Saturday, March 9, 2013

Ditches and Drains–Lodes Way with a Long Lens

Saturday, 2nd March 2013: After the previous days nigh-on 400 mile trek across to Bath and back it was rather pleasant to be able to get out for a spin on my bicycle after doing the Saturday morning shopping.

I just wanted to go out for a spin, without too much effort – which meant no muddy byways for me and no navigating. It was also a grey day so for a change I took my long lens with me. I can’t quite remember when I got my first SLR camera (A Canon AT-1) but I got a kit deal. It came with three lenses, a Canon 50mm lens, a Vivitar 70-210mm lens and a 28mm lens. The wide-angle lens was the cheapest and fairly poor quality and so I tended to use the 70-210 lens most of the time. As a result I think I favoured long zooms (or telephoto lens) rather than wide angles. I always hankered after a much more extreme zoom, but could never afford it.

What I didn’t appreciate is the benefit of a zoom is what made it versatile and so today I tend to use my 14-140mm (which equates to 28mm to 280mm on a standard 35mm camera). I have got a longer lens – 100-300mm (which is 200mmm to 600mm in 35mm speak) and although I use it it is not as versatile as my shorter lens. When cycling I don’t want to carry two lens, partly because of the weight and partly because it would increase the risk of damaging even more camera kit in the event of me having an accident. I carry my camera in a bag, that is just big enough I’d have to get a bigger bag as well.

However, every now and then it do take the long lens for an outing  - photography is about looking and seeing and you get a different view. Of course as soon as I see things I want to take pictures off – I find that I have the “wrong” lens. The reality is that I just have to think about different viewpoints.

As it happened, my son who works in Agri-Science was asking me what the fields were like on the way to Bath. The flooding has been very troublesome for farmers, either making it difficult to; lift crops, or plough and drill new crops or hit the yield of freshly drilled fields.  we got talking about the drainage in the flat lands and how it seemed that farmers had been out clearing old ditches and digging new ones. He reckoned that was as much because farmers don’t like being idle as the ditches needed lots of urgent work.

As I cycled along the Lodes Way, past Lode along White Fen Droveway just as it becomes Sandy Road there is is byway heading left and a track right. The byway is White Fen Droveway which dog-legs off.  Although the OSM and Google maps show White Fen Droveway as a straight line it isn’t on the Streetmap 1:25,000 view.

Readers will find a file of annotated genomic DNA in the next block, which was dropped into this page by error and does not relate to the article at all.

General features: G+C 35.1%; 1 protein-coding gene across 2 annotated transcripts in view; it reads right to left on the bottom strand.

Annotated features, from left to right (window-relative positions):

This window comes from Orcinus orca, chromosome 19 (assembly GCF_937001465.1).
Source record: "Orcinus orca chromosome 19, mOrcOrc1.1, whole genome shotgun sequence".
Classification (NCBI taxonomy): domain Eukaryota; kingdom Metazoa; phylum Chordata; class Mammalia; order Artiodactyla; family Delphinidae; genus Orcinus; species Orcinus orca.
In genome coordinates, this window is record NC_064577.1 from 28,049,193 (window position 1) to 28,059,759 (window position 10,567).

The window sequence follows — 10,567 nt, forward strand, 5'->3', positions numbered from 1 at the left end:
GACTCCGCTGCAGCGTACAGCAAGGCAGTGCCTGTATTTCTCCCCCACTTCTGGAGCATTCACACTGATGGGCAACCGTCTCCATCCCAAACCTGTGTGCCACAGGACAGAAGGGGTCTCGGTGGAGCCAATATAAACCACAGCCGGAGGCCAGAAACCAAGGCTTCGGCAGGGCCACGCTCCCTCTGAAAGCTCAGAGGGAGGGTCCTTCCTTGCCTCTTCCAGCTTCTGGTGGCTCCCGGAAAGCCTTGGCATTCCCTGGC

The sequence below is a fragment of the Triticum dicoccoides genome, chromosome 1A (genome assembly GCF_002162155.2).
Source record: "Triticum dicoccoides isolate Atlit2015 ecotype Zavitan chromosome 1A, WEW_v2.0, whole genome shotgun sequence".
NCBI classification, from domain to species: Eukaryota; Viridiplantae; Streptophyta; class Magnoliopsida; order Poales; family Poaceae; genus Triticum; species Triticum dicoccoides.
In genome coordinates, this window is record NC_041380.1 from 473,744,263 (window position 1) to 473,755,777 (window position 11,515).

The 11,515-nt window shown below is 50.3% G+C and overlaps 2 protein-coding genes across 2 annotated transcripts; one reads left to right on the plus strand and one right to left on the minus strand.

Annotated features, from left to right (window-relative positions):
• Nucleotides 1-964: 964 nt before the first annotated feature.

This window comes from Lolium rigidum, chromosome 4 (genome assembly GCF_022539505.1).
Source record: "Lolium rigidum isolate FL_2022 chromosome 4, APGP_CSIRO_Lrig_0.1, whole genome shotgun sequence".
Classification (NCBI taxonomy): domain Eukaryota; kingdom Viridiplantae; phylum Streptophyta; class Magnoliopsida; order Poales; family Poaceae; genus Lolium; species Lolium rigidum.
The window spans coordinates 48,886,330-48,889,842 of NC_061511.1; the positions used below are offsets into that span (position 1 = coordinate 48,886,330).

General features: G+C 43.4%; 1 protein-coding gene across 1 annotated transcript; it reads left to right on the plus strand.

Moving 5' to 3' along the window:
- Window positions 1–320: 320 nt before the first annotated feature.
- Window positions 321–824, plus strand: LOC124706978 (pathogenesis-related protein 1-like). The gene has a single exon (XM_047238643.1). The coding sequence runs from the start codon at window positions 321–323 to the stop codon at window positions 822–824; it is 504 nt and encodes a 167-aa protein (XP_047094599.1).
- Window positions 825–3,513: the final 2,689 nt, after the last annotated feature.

I guess that is how places change names or names get forgotten over time. I have tried looking for an old map of the area – although not that hard. I did find this Post that deals with OS GB 50K Mapping errors which features White Fen Droveway and Sandy Road and points out that Sandy Road is in the wrong place.

A few posts ago I bemoaned the difficulty of tracking down stuff on the National Trust’s Wicken Fen website. It would seem that they are moving stuff onto their main website. Mind you they do have a few other web sites/blogs around including this Wicken Fen and Anglesey Abbey blog.  and this National Trust in Cambridgeshire Fens blog. (I’d better add them to my blogroll. (Along with these – Wicken Warden’s Wildlife Sightings and Lizzie’s  Blog -  Volunteer Grazing Warden – although Sept 2012 was her last week working at Wicken Fen!). It seems that there are loads of Bloggers – here is the Regional Director for the NT in the  East of England’s blog – Wicken Fen gets a mention.

I can now see why they are rationalising on their web presence – it would seem that they don’t know how to set up a decent blogging system under their own website – hence the multiplicity of bloglets.

Back to this Blog – evidence of ditch clearance along the track.

Ditch Clearance – just of Sandy Road (Lodes Way/White Fen Droveway)

The view along Sandy Road (or as you might know it – White Fen Droveway. It doesn’t seem that long ago that the road was re-surfaced – 2009 as it happens. Here is how they did it. This is a Cyclestreets picture of the road – pre-repair.

Sandy Road (aka White Fen Droveway – Lodes Way)

Whilst crossing White Fen I passed a family group out for a walk, with a dog and baby in a pram and a young cyclist. I couldn’t resist the picture of that young cyclist – although even with my long lens she is not much more than a dot on the picture.


Young Cyclist enjoying a ride though White Fen

As the weather picks up so does the popularity of the place – someone walking a dog along Swaffham Bulbeck Lode.